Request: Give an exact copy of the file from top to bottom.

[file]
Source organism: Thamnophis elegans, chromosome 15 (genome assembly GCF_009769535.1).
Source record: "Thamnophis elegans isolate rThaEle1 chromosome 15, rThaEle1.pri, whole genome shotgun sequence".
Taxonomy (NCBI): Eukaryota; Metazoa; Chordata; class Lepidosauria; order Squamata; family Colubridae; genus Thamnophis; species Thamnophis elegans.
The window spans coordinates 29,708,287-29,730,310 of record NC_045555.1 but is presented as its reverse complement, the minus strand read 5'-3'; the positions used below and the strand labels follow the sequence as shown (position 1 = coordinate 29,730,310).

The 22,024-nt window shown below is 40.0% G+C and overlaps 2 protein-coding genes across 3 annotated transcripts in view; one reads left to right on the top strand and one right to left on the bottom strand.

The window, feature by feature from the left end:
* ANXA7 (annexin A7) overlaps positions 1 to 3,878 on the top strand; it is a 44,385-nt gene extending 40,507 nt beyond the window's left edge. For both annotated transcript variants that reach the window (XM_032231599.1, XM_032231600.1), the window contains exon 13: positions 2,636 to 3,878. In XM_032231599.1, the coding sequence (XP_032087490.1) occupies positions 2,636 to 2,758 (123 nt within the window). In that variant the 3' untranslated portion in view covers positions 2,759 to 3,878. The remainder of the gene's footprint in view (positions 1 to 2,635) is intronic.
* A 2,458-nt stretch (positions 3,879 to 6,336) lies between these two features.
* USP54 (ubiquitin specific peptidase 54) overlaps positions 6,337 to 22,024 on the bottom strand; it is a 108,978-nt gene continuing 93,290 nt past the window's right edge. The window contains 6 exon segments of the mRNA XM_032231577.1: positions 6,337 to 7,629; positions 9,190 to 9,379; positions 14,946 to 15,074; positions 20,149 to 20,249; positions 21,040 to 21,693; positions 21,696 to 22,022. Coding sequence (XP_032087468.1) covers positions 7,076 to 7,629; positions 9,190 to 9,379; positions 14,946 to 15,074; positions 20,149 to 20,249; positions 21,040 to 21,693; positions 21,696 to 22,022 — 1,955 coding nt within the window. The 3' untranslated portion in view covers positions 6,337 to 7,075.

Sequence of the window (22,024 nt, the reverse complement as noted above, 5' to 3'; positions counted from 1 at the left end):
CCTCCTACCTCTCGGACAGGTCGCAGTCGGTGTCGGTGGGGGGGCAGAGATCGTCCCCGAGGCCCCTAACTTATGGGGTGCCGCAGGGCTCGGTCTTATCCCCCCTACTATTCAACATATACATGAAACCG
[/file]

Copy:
Source organism: Thamnophis elegans, chromosome 15 (genome assembly GCF_009769535.1).
Source record: "Thamnophis elegans isolate rThaEle1 chromosome 15, rThaEle1.pri, whole genome shotgun sequence".
Taxonomy (NCBI): Eukaryota; Metazoa; Chordata; class Lepidosauria; order Squamata; family Colubridae; genus Thamnophis; species Thamnophis elegans.
The window spans coordinates 29,708,287-29,730,310 of record NC_045555.1 but is presented as its reverse complement, the minus strand read 5'-3'; the positions used below and the strand labels follow the sequence as shown (position 1 = coordinate 29,730,310).

The 22,024-nt window shown below is 40.0% G+C and overlaps 2 protein-coding genes across 3 annotated transcripts in view; one reads left to right on the top strand and one right to left on the bottom strand.

The window, feature by feature from the left end:
* ANXA7 (annexin A7) overlaps positions 1 to 3,878 on the top strand; it is a 44,385-nt gene extending 40,507 nt beyond the window's left edge. For both annotated transcript variants that reach the window (XM_032231599.1, XM_032231600.1), the window contains exon 13: positions 2,636 to 3,878. In XM_032231599.1, the coding sequence (XP_032087490.1) occupies positions 2,636 to 2,758 (123 nt within the window). In that variant the 3' untranslated portion in view covers positions 2,759 to 3,878. The remainder of the gene's footprint in view (positions 1 to 2,635) is intronic.
* A 2,458-nt stretch (positions 3,879 to 6,336) lies between these two features.
* USP54 (ubiquitin specific peptidase 54) overlaps positions 6,337 to 22,024 on the bottom strand; it is a 108,978-nt gene continuing 93,290 nt past the window's right edge. The window contains 6 exon segments of the mRNA XM_032231577.1: positions 6,337 to 7,629; positions 9,190 to 9,379; positions 14,946 to 15,074; positions 20,149 to 20,249; positions 21,040 to 21,693; positions 21,696 to 22,022. Coding sequence (XP_032087468.1) covers positions 7,076 to 7,629; positions 9,190 to 9,379; positions 14,946 to 15,074; positions 20,149 to 20,249; positions 21,040 to 21,693; positions 21,696 to 22,022 — 1,955 coding nt within the window. The 3' untranslated portion in view covers positions 6,337 to 7,075.

Sequence of the window (22,024 nt, the reverse complement as noted above, 5' to 3'; positions counted from 1 at the left end):
CCTCCTACCTCTCGGACAGGTCGCAGTCGGTGTCGGTGGGGGGGCAGAGATCGTCCCCGAGGCCCCTAACTTATGGGGTGCCGCAGGGCTCGGTCTTATCCCCCCTACTATTCAACATATACATGAAACCG